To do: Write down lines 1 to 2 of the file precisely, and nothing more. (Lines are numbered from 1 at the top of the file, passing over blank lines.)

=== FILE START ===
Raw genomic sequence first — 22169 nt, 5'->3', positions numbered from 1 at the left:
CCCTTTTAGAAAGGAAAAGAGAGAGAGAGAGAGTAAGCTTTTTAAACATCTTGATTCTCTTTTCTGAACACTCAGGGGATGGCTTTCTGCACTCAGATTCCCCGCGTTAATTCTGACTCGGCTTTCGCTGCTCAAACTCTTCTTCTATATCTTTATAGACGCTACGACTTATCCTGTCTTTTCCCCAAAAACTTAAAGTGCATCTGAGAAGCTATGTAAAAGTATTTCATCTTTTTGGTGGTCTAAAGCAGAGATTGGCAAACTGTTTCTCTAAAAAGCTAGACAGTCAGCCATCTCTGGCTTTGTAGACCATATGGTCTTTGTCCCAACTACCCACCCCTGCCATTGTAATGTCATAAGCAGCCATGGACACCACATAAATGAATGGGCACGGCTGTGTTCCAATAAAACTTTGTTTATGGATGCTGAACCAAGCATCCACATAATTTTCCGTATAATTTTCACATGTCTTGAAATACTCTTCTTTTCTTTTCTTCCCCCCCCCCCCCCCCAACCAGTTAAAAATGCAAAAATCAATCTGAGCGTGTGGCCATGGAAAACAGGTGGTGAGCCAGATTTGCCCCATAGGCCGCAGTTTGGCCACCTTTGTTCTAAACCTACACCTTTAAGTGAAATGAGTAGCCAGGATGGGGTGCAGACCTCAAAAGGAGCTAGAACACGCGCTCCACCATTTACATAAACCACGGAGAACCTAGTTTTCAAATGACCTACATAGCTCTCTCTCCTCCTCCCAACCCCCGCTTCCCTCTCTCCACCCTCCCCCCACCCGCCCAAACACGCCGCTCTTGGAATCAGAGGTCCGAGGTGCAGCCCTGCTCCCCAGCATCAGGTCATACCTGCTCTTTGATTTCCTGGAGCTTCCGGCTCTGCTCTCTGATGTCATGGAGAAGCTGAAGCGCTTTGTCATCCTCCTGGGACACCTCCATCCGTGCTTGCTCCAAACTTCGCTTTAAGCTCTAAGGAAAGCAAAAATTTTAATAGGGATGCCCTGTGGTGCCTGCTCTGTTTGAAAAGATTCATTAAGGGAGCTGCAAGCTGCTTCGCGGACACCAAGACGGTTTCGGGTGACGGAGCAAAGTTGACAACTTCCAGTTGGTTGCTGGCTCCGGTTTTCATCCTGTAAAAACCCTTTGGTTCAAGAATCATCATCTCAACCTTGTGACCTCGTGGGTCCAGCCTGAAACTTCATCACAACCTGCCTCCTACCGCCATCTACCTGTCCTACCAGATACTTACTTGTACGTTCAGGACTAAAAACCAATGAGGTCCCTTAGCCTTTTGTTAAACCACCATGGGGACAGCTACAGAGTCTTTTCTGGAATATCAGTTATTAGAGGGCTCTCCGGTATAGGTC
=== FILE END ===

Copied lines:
Raw genomic sequence first — 22169 nt, 5'->3', positions numbered from 1 at the left:
CCCTTTTAGAAAGGAAAAGAGAGAGAGAGAGAGTAAGCTTTTTAAACATCTTGATTCTCTTTTCTGAACACTCAGGGGATGGCTTTCTGCACTCAGATTCCCCGCGTTAATTCTGACTCGGCTTTCGCTGCTCAAACTCTTCTTCTATATCTTTATAGACGCTACGACTTATCCTGTCTTTTCCCCAAAAACTTAAAGTGCATCTGAGAAGCTATGTAAAAGTATTTCATCTTTTTGGTGGTCTAAAGCAGAGATTGGCAAACTGTTTCTCTAAAAAGCTAGACAGTCAGCCATCTCTGGCTTTGTAGACCATATGGTCTTTGTCCCAACTACCCACCCCTGCCATTGTAATGTCATAAGCAGCCATGGACACCACATAAATGAATGGGCACGGCTGTGTTCCAATAAAACTTTGTTTATGGATGCTGAACCAAGCATCCACATAATTTTCCGTATAATTTTCACATGTCTTGAAATACTCTTCTTTTCTTTTCTTCCCCCCCCCCCCCCCCAACCAGTTAAAAATGCAAAAATCAATCTGAGCGTGTGGCCATGGAAAACAGGTGGTGAGCCAGATTTGCCCCATAGGCCGCAGTTTGGCCACCTTTGTTCTAAACCTACACCTTTAAGTGAAATGAGTAGCCAGGATGGGGTGCAGACCTCAAAAGGAGCTAGAACACGCGCTCCACCATTTACATAAACCACGGAGAACCTAGTTTTCAAATGACCTACATAGCTCTCTCTCCTCCTCCCAACCCCCGCTTCCCTCTCTCCACCCTCCCCCCACCCGCCCAAACACGCCGCTCTTGGAATCAGAGGTCCGAGGTGCAGCCCTGCTCCCCAGCATCAGGTCATACCTGCTCTTTGATTTCCTGGAGCTTCCGGCTCTGCTCTCTGATGTCATGGAGAAGCTGAAGCGCTTTGTCATCCTCCTGGGACACCTCCATCCGTGCTTGCTCCAAACTTCGCTTTAAGCTCTAAGGAAAGCAAAAATTTTAATAGGGATGCCCTGTGGTGCCTGCTCTGTTTGAAAAGATTCATTAAGGGAGCTGCAAGCTGCTTCGCGGACACCAAGACGGTTTCGGGTGACGGAGCAAAGTTGACAACTTCCAGTTGGTTGCTGGCTCCGGTTTTCATCCTGTAAAAACCCTTTGGTTCAAGAATCATCATCTCAACCTTGTGACCTCGTGGGTCCAGCCTGAAACTTCATCACAACCTGCCTCCTACCGCCATCTACCTGTCCTACCAGATACTTACTTGTACGTTCAGGACTAAAAACCAATGAGGTCCCTTAGCCTTTTGTTAAACCACCATGGGGACAGCTACAGAGTCTTTTCTGGAATATCAGTTATTAGAGGGCTCTCCGGTATAGGTC